“The move we have seen in the market in terms of structure is a real ‘head scratcher’,” adds Shelton. “The idea of exploding Covid cases and a vaccine that will have a larger effect in six months than now only encourages us to sell the curve. What most of us cannot explain is the strength.”
New York-traded West Texas Intermediate, the leading indicator for U.S. crude, settled down 18 cents, or 0.4%, at $45.53 per barrel.
London’s Brent, the global benchmark for oil, finished the session up 45 cents, or 0.9%, at $48.25.
For the week, WTI rose 8% while Brent gained 7.3%.
Energy Calendar Ahead
Monday, Nov 30
Private Cushing stockpile estimates
Tuesday, Dec 1
American Petroleum Institute weekly report on oil stockpiles.
Wednesday, Dec 2
EIA weekly report on crude stockpiles
EIA weekly report on gasoline stockpiles
EIA weekly report on distillates inventories
Thursday, Dec 3
EIA weekly report on natural gas storage
Friday, Dec 4
Baker Hughes weekly survey on U.S. oil rigs
Precious Metals Review
Gold futures for December delivery on New York’s Comex settled Friday trade down $23.60, or 1.3% at $1,1781.90. It earlier hit $1,770.65, a low not seen since June 22, when it sunk to an intraday bottom of $1,769.
For the week, the benchmark U.S. gold futures contract lost 4.8% — almost matching the dive from two months ago when outgoing U.S. president, Donald Trump, announced he wasn’t interested in pursuing a second fiscal stimulus package for the Covid-19. It was the first U.S. stimulus of around $3 trillion or more, issued in March, that helped gold futures hit a record high of almost $2,090 in early August.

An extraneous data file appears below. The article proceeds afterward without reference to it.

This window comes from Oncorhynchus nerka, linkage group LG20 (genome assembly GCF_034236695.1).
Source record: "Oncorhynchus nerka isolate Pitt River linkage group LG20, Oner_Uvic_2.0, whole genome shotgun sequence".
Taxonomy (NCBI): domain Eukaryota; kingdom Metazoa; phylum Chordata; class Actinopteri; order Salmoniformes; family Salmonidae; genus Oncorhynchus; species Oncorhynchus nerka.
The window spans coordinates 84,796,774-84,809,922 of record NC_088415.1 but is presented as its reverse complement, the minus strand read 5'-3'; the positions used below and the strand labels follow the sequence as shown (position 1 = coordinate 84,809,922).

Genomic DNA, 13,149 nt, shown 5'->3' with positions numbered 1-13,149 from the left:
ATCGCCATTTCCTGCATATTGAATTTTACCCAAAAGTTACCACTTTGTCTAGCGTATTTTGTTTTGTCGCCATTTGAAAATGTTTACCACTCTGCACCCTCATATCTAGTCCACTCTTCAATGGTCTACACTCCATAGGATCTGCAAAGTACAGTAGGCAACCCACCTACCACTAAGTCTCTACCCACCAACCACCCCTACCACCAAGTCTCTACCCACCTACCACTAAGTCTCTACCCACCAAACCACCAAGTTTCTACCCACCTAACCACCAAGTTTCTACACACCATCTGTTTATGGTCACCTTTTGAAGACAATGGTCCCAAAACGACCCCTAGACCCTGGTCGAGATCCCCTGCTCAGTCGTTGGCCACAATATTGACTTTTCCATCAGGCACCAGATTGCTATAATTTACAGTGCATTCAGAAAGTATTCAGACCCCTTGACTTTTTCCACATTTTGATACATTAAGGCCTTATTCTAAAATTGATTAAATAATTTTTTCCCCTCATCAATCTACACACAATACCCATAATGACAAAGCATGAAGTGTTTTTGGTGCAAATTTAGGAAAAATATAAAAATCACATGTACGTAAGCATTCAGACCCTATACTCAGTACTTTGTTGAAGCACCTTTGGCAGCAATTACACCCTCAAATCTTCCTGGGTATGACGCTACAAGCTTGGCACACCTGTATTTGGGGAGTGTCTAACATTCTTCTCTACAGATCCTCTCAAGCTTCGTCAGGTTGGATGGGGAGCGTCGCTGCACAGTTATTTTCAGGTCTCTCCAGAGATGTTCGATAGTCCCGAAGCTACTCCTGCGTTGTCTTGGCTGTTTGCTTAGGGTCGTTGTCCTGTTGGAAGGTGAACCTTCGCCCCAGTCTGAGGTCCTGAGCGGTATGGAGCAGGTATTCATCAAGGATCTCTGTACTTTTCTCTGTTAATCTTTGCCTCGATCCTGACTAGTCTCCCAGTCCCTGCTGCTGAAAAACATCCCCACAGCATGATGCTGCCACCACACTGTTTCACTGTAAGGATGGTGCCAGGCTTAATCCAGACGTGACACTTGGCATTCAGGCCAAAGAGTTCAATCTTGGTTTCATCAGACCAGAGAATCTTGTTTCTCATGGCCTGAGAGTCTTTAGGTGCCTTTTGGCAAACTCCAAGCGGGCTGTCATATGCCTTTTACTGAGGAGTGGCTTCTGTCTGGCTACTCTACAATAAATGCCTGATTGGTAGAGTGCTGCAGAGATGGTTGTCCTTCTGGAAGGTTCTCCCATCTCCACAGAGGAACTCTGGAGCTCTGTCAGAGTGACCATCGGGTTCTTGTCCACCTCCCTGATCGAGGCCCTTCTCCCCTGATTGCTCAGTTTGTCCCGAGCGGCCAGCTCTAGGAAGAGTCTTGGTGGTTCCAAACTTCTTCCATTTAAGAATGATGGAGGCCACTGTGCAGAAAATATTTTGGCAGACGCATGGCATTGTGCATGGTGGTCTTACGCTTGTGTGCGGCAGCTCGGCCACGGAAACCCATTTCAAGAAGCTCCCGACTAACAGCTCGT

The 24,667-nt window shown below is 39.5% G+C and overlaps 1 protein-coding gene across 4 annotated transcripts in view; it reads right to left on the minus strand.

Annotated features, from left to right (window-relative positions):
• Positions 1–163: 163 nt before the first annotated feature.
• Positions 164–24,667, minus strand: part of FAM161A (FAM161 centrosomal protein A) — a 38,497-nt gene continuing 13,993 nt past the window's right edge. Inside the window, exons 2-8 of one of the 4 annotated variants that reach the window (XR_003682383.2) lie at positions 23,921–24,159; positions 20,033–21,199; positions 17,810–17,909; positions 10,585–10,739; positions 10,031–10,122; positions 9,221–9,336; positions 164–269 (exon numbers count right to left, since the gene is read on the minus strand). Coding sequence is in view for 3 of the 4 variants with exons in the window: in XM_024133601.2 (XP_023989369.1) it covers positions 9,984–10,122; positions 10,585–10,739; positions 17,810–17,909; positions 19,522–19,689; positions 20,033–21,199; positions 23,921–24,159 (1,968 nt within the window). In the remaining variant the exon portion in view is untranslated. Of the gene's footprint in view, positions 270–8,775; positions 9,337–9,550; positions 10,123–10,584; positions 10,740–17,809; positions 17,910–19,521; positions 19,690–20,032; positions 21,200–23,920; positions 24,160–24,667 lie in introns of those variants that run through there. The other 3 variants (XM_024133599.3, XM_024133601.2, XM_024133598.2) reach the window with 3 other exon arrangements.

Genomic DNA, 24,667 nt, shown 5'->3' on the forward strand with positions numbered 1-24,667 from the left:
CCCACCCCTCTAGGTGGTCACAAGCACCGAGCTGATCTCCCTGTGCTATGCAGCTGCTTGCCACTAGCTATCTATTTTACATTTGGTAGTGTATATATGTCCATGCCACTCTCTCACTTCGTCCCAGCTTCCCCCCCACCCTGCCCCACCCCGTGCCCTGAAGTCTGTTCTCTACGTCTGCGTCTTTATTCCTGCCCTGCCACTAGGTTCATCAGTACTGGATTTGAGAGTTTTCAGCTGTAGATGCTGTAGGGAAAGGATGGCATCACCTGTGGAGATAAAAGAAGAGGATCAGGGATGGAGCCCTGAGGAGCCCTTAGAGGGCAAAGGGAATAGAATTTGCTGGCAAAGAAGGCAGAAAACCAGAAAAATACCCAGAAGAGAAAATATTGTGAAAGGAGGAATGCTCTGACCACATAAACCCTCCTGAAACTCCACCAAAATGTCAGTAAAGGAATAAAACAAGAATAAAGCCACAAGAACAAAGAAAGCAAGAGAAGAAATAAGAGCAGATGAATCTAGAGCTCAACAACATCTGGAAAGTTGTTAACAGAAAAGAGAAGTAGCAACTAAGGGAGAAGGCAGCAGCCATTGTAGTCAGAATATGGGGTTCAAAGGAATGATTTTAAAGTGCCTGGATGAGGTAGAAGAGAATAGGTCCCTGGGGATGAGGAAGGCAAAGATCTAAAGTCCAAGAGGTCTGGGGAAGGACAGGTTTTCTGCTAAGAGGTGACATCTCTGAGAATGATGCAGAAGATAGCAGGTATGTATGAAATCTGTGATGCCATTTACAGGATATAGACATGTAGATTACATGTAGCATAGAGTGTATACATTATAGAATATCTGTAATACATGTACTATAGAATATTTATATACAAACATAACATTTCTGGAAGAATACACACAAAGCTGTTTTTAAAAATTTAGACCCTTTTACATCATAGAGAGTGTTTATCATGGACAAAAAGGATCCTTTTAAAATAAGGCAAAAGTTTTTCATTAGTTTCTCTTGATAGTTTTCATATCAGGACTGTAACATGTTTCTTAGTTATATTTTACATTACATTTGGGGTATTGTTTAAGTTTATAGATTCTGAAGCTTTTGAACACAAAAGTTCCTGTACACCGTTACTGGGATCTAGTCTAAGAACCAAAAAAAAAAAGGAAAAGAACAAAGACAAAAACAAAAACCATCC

While Trump has wavered several times on the second stimulus, his loss of the November 3 U.S. election has now made him a lame-duck leader, ushering in hope that President-Elect Joe Biden will be able to get a second fiscal package together when he’s sworn in on Jan. 20. That helped gold bulls to stay somewhat positive despite booking continued losses.
But news of Covid-19 vaccine development efforts over the past three weeks have also dealt a huge blow to those long on the precious metal, as money continued to leave the safe haven for risk-on assets such as stocks and oil. Friday’s settlement in December gold, for instance, was some $300 an ounce below its August record high.
The spot price of gold, which reflects real-time trades in bullion, last traded down $21.44, or 1.2%, at $1,787.66. Bullion earlier fell to $1,774, a level not seen since July 7.
Chartists said the metal could have more to lose, based on its downside trajectory.
“On the way south next areas of interest are $1,760, the 50% Fibonacci Retracement of the March – July rally and $1,700 (June 15 lows),” chartist Guillermo Alcala said in a blog on FX Live.
Written By: Investing.com